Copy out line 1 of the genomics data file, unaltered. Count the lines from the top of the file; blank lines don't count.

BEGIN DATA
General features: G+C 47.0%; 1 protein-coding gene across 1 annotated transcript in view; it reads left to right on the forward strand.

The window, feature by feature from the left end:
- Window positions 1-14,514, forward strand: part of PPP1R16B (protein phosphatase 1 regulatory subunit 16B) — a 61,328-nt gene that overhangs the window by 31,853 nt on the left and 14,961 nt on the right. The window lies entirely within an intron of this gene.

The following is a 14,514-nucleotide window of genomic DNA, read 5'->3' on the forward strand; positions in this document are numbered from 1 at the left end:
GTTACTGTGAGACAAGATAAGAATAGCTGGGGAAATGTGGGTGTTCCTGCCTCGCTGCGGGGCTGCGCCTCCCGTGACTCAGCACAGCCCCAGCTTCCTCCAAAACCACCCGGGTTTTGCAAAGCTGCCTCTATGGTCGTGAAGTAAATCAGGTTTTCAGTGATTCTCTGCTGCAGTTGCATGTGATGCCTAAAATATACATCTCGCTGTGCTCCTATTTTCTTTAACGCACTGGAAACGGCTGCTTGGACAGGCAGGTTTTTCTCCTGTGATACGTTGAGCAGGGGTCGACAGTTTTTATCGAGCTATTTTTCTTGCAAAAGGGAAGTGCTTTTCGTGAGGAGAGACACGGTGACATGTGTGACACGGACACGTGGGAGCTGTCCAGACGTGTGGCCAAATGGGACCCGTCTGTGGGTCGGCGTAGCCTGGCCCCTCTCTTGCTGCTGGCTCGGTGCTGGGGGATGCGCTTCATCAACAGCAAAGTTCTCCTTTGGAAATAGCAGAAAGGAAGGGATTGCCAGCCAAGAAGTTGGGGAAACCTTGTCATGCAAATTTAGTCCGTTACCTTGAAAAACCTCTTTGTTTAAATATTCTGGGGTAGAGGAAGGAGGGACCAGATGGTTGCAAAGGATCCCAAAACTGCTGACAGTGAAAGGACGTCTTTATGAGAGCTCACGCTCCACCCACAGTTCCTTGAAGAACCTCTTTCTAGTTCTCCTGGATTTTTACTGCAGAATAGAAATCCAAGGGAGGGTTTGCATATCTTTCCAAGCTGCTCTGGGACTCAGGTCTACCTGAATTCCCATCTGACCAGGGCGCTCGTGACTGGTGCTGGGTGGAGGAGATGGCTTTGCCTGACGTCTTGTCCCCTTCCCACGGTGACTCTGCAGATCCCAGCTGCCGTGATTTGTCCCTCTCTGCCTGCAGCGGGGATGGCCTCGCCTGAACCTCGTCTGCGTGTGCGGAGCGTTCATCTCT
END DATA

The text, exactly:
General features: G+C 47.0%; 1 protein-coding gene across 1 annotated transcript in view; it reads left to right on the forward strand.